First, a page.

Formula 1 has wasted no opportunity to declare the sprint qualifying format it introduced last year an overwhelming success with immense popularity among fans of the sport.Silverstone, F1 CEO Stefano Domenicali declared the sprint format had received “overwhelmingly positive feedback from the teams, drivers and fans”.
But after two more of its sprint events F1 was prepared to admit its innovation has a few shortcomings and pledged to make changes to it for the upcoming season. But with the start of the new championship just six weeks away the exact details haven’t yet been confirmed.
The merit of sprint events is not the issue at stake: Inevitably, this is a row over money. Three teams are pressing for a break in F1’s budget cap, which falls to $140 million (£103m) plus exceptions this year, to cover the potential crash damage costs arising from three extra sprint races.
There is, arguably, an element of opportunism about this. Last year’s three sprint races resulted in little extra damage, Pierre Gasly’s Monza crash being a significant exception.
Nonetheless the potential for expensive crashes is clearly there. Sprint races add an extra standing start to race weekends, at which the risk of an incident is high.
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Red Bull suffered three retirements due to crashes shortly after standing starts last season: Max Verstappen at Silverstone and Sergio Perez at the Hungaroring (where Verstappen also suffered race-ruining damage) and Jeddah. Should a crash take a power unit out of circulation, as happened on two of those occasions, the bill shoots up.
Perhaps it’s no coincidence that last week Red Bull team principal Christian Horner, who previously supported the sprint format, gave it rather lukewarm backing recently and said time was running out for F1 to firm up its plans for the new season.
“I’m very much a purist,” he said. “I believe that qualifying and the race are the fundamental aspects of a grand prix. I think that the sprint races were interesting last year. I think the format wasn’t perfect. But if you don’t try something you don’t know, and I think there’s things that could be done to make it more exciting, to make it more interesting.
“But it’s getting quite late now and we’re going to need to have a decision pretty shortly.”
F1 subsequently came forward with its compromise proposal to revert from six sprint races to three. Has its hope of more sprint action in 2022 therefore been scuppered by the greed of a few teams?
McLaren Racing CEO Zak Brown warned of this possibility last month. “Some teams still look for excuses to raise the cost cap and win world championships with chequebooks,” he said. “The ongoing lobbying by certain teams to increase the cost cap for sprint race damage is a continuing example.
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“The Saturday sprint race initiative by Formula 1 has added new viewers and raised the profile of the sport to expand its global fanbase. However, these teams continue to demand a raise to the cost cap by an inordinate amount of money, despite the clear evidence that little damage was incurred during these races last year, in a thinly veiled attempt to protect from their competitive advantage being eroded.”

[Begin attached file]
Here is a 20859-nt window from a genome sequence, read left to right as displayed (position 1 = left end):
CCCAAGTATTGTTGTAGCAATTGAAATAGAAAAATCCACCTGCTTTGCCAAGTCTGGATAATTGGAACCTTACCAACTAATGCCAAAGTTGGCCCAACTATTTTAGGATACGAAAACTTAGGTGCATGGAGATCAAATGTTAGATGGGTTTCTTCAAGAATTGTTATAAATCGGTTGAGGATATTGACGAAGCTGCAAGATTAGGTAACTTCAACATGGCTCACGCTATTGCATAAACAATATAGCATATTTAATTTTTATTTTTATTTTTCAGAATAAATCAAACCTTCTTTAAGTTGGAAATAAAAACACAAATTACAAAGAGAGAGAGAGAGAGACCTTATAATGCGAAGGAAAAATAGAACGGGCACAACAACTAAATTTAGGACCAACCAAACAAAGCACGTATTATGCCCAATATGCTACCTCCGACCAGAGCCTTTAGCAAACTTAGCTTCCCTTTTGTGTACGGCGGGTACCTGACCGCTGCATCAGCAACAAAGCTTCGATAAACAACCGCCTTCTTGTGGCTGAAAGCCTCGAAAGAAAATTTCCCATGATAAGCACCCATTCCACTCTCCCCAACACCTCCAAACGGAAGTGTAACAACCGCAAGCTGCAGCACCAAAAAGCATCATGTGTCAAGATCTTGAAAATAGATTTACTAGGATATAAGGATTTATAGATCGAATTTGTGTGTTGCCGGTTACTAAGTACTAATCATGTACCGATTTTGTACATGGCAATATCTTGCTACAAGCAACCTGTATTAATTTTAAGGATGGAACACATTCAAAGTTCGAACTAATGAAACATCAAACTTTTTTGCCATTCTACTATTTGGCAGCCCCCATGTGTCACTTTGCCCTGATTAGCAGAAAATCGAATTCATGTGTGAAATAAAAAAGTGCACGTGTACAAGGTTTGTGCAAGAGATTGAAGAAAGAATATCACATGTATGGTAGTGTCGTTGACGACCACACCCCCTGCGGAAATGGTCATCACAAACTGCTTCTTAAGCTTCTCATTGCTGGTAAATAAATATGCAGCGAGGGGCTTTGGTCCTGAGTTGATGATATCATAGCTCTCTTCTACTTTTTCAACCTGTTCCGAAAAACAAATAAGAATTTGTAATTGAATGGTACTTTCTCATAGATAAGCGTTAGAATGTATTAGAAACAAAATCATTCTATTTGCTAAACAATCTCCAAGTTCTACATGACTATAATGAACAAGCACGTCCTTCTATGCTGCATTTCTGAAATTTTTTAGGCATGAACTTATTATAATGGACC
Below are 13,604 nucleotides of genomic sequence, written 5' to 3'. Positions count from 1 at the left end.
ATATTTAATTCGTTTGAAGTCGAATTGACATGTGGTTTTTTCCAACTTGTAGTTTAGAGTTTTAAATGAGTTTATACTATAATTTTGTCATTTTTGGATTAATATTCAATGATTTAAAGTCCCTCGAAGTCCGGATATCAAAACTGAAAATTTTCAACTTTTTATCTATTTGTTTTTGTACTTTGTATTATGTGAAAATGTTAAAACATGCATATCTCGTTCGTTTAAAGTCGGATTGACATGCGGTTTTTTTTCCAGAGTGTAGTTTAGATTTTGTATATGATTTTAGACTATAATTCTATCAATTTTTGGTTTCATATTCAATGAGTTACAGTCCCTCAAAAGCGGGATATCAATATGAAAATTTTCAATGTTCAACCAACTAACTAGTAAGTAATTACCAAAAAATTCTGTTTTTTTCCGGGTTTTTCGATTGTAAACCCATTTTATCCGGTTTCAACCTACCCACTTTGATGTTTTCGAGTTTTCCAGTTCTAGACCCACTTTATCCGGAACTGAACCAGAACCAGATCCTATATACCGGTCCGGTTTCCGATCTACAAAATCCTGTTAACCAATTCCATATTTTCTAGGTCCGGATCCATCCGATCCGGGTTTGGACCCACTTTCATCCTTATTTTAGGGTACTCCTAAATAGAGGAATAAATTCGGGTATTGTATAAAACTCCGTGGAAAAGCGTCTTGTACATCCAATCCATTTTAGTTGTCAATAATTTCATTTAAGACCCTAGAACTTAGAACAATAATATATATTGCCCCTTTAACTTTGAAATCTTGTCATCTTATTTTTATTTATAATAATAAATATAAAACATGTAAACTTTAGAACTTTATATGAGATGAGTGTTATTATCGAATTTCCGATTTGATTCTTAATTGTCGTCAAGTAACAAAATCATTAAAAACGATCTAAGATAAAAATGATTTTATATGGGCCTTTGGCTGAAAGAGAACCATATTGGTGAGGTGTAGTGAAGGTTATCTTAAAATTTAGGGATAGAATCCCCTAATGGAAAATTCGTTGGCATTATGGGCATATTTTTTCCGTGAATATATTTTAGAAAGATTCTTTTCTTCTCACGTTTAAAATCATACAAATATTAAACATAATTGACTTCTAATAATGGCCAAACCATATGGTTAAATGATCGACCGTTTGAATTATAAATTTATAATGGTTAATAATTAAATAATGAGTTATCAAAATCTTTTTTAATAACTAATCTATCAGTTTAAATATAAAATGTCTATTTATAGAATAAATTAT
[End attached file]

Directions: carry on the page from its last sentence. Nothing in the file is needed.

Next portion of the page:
How sincere the three teams are in their concerns over costs, will the loss of three sprint races this year cause much disappointment? Maybe not for sponsor Crypto.com which, given its recent troubles, would surely welcome a cheaper than expected bill for branding the format in 2022.
As for fans, their view of the format has always seemed far more mixed than F1 has purported. While Domenicali has claimed “the vast majority of the comments that we receive are totally positive, super-positive”, the numbers paint a different picture. An F1-backed survey of over 167,000 fans last year revealed 40% (two in five) felt sprint qualifying had “improved the show” while 34% (more than one in three) disagreed.
The sprint experiment has shown that if you replace a practice session with a race, schedule that race on a Saturday, and hold it and Friday qualifying later in the day than usual, viewing figures rise. That was a predictable outcome. Nonetheless this will have gone down well at Liberty Media’s quarterly earnings reports, in which it has keenly highlighted the success of its sprint races.
But despite F1’s positive spin, sprints haven’t yet found broad acceptance among F1 fans. Many of which responded to yesterday’s news by observing that as F1 had dropped three sprint races for 2022 it only needs to drop three more to achieve the ideal number: Zero.
When F1 was seeking a race in Miami it urged supporters to write to local politicians and urge them to back the proposal. If it hopes fans will start petitioning the teams to change their stance on sprint races they are surely in for a disappointment.
2022 F1 season
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